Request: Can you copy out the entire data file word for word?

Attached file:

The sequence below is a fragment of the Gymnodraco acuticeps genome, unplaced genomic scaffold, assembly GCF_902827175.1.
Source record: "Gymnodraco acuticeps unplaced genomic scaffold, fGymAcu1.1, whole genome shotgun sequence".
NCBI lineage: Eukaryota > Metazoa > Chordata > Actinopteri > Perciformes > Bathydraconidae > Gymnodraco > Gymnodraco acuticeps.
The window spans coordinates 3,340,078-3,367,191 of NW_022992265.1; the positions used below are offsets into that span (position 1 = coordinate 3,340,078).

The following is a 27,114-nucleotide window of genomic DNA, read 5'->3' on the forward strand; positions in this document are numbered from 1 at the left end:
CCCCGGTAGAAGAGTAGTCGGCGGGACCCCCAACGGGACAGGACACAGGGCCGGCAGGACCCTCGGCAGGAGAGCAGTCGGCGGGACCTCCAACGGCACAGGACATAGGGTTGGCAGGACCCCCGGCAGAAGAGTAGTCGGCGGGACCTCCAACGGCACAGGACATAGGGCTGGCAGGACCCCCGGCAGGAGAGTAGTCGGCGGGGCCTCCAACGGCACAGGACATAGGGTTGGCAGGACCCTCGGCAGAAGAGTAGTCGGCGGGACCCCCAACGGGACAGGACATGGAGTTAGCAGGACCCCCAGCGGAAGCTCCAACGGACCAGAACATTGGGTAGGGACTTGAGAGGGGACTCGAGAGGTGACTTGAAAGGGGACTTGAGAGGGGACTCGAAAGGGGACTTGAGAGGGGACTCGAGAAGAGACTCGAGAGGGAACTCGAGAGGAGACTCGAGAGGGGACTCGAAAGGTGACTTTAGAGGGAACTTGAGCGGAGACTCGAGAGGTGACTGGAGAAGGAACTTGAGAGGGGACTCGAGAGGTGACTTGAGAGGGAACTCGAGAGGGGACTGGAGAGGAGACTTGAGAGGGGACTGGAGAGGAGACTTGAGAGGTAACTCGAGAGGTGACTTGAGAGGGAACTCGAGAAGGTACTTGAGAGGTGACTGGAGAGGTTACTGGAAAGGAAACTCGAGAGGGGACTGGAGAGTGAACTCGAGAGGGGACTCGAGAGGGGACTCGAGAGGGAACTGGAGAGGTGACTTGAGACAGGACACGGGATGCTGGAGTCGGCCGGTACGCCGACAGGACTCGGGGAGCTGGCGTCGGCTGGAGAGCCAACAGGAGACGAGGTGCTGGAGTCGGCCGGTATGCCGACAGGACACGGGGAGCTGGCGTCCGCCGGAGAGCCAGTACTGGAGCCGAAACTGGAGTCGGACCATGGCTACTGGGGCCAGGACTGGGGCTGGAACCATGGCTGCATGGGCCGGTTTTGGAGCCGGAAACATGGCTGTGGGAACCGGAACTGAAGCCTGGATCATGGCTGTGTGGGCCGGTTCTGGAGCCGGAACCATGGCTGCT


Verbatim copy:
The sequence below is a fragment of the Gymnodraco acuticeps genome, unplaced genomic scaffold, assembly GCF_902827175.1.
Source record: "Gymnodraco acuticeps unplaced genomic scaffold, fGymAcu1.1, whole genome shotgun sequence".
NCBI lineage: Eukaryota > Metazoa > Chordata > Actinopteri > Perciformes > Bathydraconidae > Gymnodraco > Gymnodraco acuticeps.
The window spans coordinates 3,340,078-3,367,191 of NW_022992265.1; the positions used below are offsets into that span (position 1 = coordinate 3,340,078).

The following is a 27,114-nucleotide window of genomic DNA, read 5'->3' on the forward strand; positions in this document are numbered from 1 at the left end:
CCCCGGTAGAAGAGTAGTCGGCGGGACCCCCAACGGGACAGGACACAGGGCCGGCAGGACCCTCGGCAGGAGAGCAGTCGGCGGGACCTCCAACGGCACAGGACATAGGGTTGGCAGGACCCCCGGCAGAAGAGTAGTCGGCGGGACCTCCAACGGCACAGGACATAGGGCTGGCAGGACCCCCGGCAGGAGAGTAGTCGGCGGGGCCTCCAACGGCACAGGACATAGGGTTGGCAGGACCCTCGGCAGAAGAGTAGTCGGCGGGACCCCCAACGGGACAGGACATGGAGTTAGCAGGACCCCCAGCGGAAGCTCCAACGGACCAGAACATTGGGTAGGGACTTGAGAGGGGACTCGAGAGGTGACTTGAAAGGGGACTTGAGAGGGGACTCGAAAGGGGACTTGAGAGGGGACTCGAGAAGAGACTCGAGAGGGAACTCGAGAGGAGACTCGAGAGGGGACTCGAAAGGTGACTTTAGAGGGAACTTGAGCGGAGACTCGAGAGGTGACTGGAGAAGGAACTTGAGAGGGGACTCGAGAGGTGACTTGAGAGGGAACTCGAGAGGGGACTGGAGAGGAGACTTGAGAGGGGACTGGAGAGGAGACTTGAGAGGTAACTCGAGAGGTGACTTGAGAGGGAACTCGAGAAGGTACTTGAGAGGTGACTGGAGAGGTTACTGGAAAGGAAACTCGAGAGGGGACTGGAGAGTGAACTCGAGAGGGGACTCGAGAGGGGACTCGAGAGGGAACTGGAGAGGTGACTTGAGACAGGACACGGGATGCTGGAGTCGGCCGGTACGCCGACAGGACTCGGGGAGCTGGCGTCGGCTGGAGAGCCAACAGGAGACGAGGTGCTGGAGTCGGCCGGTATGCCGACAGGACACGGGGAGCTGGCGTCCGCCGGAGAGCCAGTACTGGAGCCGAAACTGGAGTCGGACCATGGCTACTGGGGCCAGGACTGGGGCTGGAACCATGGCTGCATGGGCCGGTTTTGGAGCCGGAAACATGGCTGTGGGAACCGGAACTGAAGCCTGGATCATGGCTGTGTGGGCCGGTTCTGGAGCCGGAACCATGGCTGCT